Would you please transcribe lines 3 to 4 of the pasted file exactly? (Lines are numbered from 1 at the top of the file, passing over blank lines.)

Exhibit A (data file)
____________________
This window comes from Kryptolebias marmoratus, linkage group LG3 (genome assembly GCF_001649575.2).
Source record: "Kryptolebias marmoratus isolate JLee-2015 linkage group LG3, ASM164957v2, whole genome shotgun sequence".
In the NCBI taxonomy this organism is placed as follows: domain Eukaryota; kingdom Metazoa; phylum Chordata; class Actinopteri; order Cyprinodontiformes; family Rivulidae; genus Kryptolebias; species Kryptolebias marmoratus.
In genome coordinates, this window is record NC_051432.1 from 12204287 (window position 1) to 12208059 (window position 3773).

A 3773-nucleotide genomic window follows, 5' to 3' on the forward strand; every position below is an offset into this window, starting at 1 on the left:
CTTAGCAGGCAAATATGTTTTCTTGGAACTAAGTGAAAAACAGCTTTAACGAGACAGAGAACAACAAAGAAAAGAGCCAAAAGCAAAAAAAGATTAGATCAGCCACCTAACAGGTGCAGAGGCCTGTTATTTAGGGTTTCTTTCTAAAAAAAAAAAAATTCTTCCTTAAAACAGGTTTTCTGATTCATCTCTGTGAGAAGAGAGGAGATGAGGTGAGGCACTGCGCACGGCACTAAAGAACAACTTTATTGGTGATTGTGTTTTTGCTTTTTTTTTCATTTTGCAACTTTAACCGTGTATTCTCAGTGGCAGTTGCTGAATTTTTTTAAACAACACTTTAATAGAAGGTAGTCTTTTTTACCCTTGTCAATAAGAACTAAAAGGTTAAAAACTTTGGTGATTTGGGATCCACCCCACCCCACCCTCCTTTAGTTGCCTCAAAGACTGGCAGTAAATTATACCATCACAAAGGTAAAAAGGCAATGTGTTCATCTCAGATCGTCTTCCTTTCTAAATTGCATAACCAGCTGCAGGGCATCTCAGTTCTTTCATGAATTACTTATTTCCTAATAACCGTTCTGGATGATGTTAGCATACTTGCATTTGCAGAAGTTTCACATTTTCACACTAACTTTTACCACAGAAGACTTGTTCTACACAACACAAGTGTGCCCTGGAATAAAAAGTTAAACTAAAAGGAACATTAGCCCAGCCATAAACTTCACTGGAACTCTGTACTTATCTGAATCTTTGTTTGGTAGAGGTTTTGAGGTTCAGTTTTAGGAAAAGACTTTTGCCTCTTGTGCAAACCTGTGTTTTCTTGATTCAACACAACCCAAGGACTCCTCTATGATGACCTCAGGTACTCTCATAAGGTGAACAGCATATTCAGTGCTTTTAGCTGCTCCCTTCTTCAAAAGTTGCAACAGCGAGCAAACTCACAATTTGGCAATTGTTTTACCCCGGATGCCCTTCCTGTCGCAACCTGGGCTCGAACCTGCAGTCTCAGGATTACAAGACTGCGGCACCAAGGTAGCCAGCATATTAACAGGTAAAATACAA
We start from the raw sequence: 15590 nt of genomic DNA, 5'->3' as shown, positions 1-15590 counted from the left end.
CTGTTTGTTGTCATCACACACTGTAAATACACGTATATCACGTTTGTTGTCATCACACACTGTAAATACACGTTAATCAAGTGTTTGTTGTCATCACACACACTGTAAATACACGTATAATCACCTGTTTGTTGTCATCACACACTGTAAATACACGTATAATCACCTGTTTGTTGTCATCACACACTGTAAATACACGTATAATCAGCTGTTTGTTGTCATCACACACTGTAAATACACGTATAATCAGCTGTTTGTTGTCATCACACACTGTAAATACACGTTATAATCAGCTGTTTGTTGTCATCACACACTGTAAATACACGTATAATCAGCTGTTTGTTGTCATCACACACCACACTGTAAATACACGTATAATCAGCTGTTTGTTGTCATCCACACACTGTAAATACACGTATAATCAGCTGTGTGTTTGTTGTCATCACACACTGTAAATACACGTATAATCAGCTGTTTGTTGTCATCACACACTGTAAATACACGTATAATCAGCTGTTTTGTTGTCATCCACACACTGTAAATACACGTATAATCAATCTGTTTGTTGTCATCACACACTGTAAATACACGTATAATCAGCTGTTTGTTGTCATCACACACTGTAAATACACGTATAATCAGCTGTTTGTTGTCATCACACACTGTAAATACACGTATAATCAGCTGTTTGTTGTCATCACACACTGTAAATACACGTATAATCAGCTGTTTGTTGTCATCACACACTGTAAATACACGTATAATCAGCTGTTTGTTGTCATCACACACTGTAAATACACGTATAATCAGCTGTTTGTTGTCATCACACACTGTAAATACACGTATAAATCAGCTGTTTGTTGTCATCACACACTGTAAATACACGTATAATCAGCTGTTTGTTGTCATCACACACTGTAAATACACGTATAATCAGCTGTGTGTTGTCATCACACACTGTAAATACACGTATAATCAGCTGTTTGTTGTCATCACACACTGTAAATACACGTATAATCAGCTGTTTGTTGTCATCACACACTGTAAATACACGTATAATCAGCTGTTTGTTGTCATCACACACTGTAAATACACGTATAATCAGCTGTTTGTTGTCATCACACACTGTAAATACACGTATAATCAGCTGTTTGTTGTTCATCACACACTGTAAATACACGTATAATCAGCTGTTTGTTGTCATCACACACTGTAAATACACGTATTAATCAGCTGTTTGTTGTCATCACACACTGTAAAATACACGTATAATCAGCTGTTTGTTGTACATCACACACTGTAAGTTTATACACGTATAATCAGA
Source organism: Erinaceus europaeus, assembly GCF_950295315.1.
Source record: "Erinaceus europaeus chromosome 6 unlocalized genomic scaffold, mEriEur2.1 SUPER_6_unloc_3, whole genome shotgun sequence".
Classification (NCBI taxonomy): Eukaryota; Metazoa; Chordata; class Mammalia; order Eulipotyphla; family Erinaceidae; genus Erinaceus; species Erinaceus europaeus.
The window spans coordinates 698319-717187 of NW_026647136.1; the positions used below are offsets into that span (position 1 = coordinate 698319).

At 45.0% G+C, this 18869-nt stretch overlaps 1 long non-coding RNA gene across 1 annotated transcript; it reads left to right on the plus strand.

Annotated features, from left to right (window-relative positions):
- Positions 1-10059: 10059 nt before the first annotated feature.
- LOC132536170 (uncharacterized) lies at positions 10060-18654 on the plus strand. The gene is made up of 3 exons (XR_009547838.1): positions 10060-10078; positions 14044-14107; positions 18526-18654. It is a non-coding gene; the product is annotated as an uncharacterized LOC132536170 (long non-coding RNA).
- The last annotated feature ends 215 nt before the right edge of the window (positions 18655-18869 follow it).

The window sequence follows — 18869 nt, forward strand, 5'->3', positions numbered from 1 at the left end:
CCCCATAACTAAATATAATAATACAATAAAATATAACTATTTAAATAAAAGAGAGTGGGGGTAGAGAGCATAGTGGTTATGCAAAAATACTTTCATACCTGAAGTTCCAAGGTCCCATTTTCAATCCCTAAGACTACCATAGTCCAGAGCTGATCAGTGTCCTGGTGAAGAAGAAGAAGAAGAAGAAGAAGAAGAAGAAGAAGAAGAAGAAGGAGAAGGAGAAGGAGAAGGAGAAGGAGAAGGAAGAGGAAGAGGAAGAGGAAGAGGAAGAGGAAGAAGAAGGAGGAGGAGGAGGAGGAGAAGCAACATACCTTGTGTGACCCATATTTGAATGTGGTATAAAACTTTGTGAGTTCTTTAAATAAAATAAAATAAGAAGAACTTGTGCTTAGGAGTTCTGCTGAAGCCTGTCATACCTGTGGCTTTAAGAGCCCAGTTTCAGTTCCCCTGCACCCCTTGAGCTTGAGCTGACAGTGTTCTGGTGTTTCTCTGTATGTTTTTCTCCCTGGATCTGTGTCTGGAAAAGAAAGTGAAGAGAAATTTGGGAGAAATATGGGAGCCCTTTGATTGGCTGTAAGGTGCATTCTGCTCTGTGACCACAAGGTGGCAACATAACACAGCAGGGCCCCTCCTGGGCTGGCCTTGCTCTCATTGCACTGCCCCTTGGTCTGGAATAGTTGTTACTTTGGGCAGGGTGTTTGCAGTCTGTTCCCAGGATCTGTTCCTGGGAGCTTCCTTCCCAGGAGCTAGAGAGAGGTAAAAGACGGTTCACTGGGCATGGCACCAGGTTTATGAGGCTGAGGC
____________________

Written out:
In the NCBI taxonomy this organism is placed as follows: domain Eukaryota; kingdom Metazoa; phylum Chordata; class Actinopteri; order Cyprinodontiformes; family Rivulidae; genus Kryptolebias; species Kryptolebias marmoratus.
In genome coordinates, this window is record NC_051432.1 from 12204287 (window position 1) to 12208059 (window position 3773).